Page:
I'll just say it's a fun show, not from the sixties or nineties. And no Sugaree.
I am enjoying this discussion very much. It certainly is eye-opening. Some folks would skip songs that I would NEVER even think to skip, like the cowboy songs like Big River, or Around & Around. It is the ballads that are always among my least favorite tunes. You need Bobby's songs to keep the tempo upbeat. Given his druthers, Jerry would get lost in his ballads. Bobby would always kick start things and get Jerry rockin'. But this forum has shown me how diverse we are in our love of the band. Something for every taste.
Speaking of Big River and Weir's other "cowboy songs:" I love 'em! They typically gave Jerry a chance to stretch his fingers with some of his best first-set solos. Listening to the sparkling 12/28/79 Mexicali Blues as I type.
Bolo - Still waiting on more DP7 hints..!
Wow, I think I like almost every version of Big River I've ever heard. Probably also true for FOTM. Two things I'll say about this discussion:
1) Sometimes hearing a song live changes your perspective on it. I used to find Stella Blue pretty slow and boring, but I remember seeing them do it at Cornell in around 1980 or so, and it made me appreciate it much, much more.
2) I defy anyone, anywhere, to say they skip Ripple! lol
Good discussion that is amazingly devoid of personal attacks!
Looking forward to reconnecting with "Wolf" tonight at Tanglewood for the Jerry celebration.
Skips: for me, Around and Around, Day Job, Victim, and Big River (until recently - Spring '77 box changed that for me)
Safely here (8299) but £26.60 in taxes too - still, I got away with the Europe '72 box.
Shame that it now goes away until Christmas but another thing to look forward to.
forever is a long time. long enough to remember his name was sam, haha.
Hey Palmereldrich:Say It , Say it, Say it!!!!!!!!!
Bobby is the greatest!
This Weir love-fest is startng to make me a little queasy. I thought I was one of the few who truly appreciated Weir. It was like being in on a secret. Now everyone here is on the bandwagon. Even his Wikipedia page is pretty right on. Kinda takes some of the fun out of it ;) But, more key than Jerry or Phil? Let's take a step back, take a few deep breaths. The greatest "rhythm guitarist" ever? Certainly. But lets not go overboard.
Bob's rhythm is not a conventional one and is what makes the Gd so unique. You have a powerhouse bass and lead both complementing each other and,yet, like a tug of war, pulling in different directions at other times.
How does a rhythm compete with this?
Bob is kind of weaving his rhythm around Jerry and Phil, much more so Jerry. rather like a ball bouncing off of different, opposing walls. Perhaps like a Remora fish trailing in the slip stream.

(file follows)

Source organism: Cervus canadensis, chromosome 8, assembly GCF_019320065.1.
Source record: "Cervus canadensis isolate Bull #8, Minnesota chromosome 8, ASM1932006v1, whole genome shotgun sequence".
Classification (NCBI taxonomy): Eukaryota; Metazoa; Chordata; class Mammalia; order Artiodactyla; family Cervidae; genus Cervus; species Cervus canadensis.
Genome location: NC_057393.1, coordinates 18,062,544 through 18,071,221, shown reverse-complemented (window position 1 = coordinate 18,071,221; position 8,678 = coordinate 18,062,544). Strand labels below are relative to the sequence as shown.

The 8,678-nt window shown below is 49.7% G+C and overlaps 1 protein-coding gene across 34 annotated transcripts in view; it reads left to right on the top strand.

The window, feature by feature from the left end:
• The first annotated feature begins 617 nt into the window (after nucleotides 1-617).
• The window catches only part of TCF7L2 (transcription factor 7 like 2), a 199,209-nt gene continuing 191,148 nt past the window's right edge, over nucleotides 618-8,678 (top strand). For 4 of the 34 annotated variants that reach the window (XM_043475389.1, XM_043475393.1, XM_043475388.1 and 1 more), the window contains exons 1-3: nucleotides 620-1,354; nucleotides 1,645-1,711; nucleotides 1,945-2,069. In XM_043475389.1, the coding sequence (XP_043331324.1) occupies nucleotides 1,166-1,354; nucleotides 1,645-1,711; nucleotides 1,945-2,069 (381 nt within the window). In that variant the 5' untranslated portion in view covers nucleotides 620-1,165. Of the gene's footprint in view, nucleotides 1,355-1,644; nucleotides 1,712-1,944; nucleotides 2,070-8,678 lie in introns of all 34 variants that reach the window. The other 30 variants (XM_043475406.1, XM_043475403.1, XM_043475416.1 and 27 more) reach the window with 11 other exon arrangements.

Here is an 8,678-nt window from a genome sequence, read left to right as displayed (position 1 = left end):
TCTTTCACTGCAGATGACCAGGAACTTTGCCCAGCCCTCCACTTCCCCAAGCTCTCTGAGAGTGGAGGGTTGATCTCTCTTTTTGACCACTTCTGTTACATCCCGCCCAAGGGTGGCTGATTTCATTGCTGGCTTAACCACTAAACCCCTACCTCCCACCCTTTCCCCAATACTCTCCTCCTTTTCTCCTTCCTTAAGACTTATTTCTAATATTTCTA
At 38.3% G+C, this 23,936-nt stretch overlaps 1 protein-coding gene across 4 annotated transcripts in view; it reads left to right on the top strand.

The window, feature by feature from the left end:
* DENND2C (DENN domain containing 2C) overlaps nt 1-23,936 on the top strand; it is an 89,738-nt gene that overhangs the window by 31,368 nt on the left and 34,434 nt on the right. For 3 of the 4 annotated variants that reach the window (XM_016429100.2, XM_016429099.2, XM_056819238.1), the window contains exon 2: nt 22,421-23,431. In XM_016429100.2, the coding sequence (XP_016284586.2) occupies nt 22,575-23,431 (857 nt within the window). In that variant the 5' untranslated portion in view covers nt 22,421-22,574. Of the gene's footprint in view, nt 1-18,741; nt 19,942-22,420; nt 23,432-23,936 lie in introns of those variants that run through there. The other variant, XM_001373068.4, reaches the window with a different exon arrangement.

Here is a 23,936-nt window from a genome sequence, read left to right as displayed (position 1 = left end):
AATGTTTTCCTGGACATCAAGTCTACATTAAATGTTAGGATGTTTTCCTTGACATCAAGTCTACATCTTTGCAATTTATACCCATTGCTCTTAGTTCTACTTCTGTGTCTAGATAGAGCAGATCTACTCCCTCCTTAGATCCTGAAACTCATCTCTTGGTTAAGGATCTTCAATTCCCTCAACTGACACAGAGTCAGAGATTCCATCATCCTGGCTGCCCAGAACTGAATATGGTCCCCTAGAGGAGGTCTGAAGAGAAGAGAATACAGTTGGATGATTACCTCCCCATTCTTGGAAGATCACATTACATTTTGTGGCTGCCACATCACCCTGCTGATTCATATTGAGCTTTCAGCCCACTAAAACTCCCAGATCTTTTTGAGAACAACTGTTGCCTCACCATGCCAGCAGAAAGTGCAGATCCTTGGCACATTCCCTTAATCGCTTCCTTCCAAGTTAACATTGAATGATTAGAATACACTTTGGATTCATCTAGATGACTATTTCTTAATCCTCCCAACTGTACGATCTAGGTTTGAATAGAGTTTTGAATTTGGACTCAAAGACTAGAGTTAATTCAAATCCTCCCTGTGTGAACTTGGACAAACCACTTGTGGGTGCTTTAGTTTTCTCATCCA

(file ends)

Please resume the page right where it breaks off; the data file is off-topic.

If that's not grand sounding enough. . .. and at the risk of having tomatoes thrown at me. . .. Bob's rhythm is kind of like 'light refraction,' a bending rhythm around Jerry's improvisational lead, yet still the same 'beam.'
Bob may be the hidden key to the GD's uniqueness more so than Jerry or Phil. OK, OK, let's not put to fine a point on it.
All this discussion about Sugaree has prompted me to post my license plate as my avatar.
Guess you can figure out where I stand!
Man that must be tough: loving Scarlet but not Fire!! Kind of like your right brain being at odds with your left. No criticism here, to each their own, just offering my condolences!
The above version of said song brought me one of my most profound Dead listening experiences; Jerry is, in my view, of course, just soaring higher and higher with each lead break; by the end the bottom of my jaw had just about separated from my head and there may even have been drool involved.
Just my Two Cents.
What an amazing salvo of confessions! I love us. Finally, some real-life sentiments. I would also say that I will hear any version of any song once, even LLR. Then I get more picky and that one always gets skipped, except sometimes the E72 pedal steel versions. But Stella Blue? Never. As for synths, I risked life and limb setting up an antenna on top of my 10-story dorm so I could record that 3/1/80 Jerry show off the airwaves, so I was kind of obligated to love it. Then it ended up on Garcia Live Vol. 1, and every note (of the first show) was long ago burned into my memory banks. So I still feel kind of obliged to like it, even with those ridiculous synth keys. I got used to them somehow. The GD MIDI stuff, not so much. I appreciate their willingness to continue the long experiment, but that little detour was a dead end, and good riddance to it except for some prime Space moments.